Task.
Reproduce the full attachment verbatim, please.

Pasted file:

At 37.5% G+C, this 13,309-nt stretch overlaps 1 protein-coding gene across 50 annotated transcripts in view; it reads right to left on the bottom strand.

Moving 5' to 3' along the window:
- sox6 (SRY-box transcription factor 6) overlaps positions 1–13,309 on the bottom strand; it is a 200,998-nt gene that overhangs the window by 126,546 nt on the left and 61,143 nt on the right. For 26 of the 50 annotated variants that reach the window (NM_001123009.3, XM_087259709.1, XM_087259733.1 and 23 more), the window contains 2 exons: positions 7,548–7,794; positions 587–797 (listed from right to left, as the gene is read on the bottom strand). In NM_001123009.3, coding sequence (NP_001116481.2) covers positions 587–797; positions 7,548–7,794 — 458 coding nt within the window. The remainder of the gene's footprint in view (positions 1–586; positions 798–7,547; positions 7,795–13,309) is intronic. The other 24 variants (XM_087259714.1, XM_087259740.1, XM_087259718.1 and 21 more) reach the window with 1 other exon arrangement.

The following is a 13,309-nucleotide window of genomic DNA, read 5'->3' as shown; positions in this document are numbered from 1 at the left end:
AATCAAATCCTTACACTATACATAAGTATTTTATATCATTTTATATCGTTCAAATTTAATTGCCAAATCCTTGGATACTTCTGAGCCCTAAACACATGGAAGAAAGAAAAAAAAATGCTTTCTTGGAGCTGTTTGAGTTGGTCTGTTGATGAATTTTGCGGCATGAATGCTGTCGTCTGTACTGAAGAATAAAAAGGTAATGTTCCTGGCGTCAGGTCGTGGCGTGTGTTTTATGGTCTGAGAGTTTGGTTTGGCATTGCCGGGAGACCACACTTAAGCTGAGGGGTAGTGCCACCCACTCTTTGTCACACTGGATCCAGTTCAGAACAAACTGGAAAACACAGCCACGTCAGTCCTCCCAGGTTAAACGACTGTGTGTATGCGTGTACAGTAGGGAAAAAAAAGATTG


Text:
At 37.5% G+C, this 13,309-nt stretch overlaps 1 protein-coding gene across 50 annotated transcripts in view; it reads right to left on the bottom strand.

Moving 5' to 3' along the window:
- sox6 (SRY-box transcription factor 6) overlaps positions 1–13,309 on the bottom strand; it is a 200,998-nt gene that overhangs the window by 126,546 nt on the left and 61,143 nt on the right. For 26 of the 50 annotated variants that reach the window (NM_001123009.3, XM_087259709.1, XM_087259733.1 and 23 more), the window contains 2 exons: positions 7,548–7,794; positions 587–797 (listed from right to left, as the gene is read on the bottom strand). In NM_001123009.3, coding sequence (NP_001116481.2) covers positions 587–797; positions 7,548–7,794 — 458 coding nt within the window. The remainder of the gene's footprint in view (positions 1–586; positions 798–7,547; positions 7,795–13,309) is intronic. The other 24 variants (XM_087259714.1, XM_087259740.1, XM_087259718.1 and 21 more) reach the window with 1 other exon arrangement.

The following is a 13,309-nucleotide window of genomic DNA, read 5'->3' as shown; positions in this document are numbered from 1 at the left end:
AATCAAATCCTTACACTATACATAAGTATTTTATATCATTTTATATCGTTCAAATTTAATTGCCAAATCCTTGGATACTTCTGAGCCCTAAACACATGGAAGAAAGAAAAAAAAATGCTTTCTTGGAGCTGTTTGAGTTGGTCTGTTGATGAATTTTGCGGCATGAATGCTGTCGTCTGTACTGAAGAATAAAAAGGTAATGTTCCTGGCGTCAGGTCGTGGCGTGTGTTTTATGGTCTGAGAGTTTGGTTTGGCATTGCCGGGAGACCACACTTAAGCTGAGGGGTAGTGCCACCCACTCTTTGTCACACTGGATCCAGTTCAGAACAAACTGGAAAACACAGCCACGTCAGTCCTCCCAGGTTAAACGACTGTGTGTATGCGTGTACAGTAGGGAAAAAAAAGATTG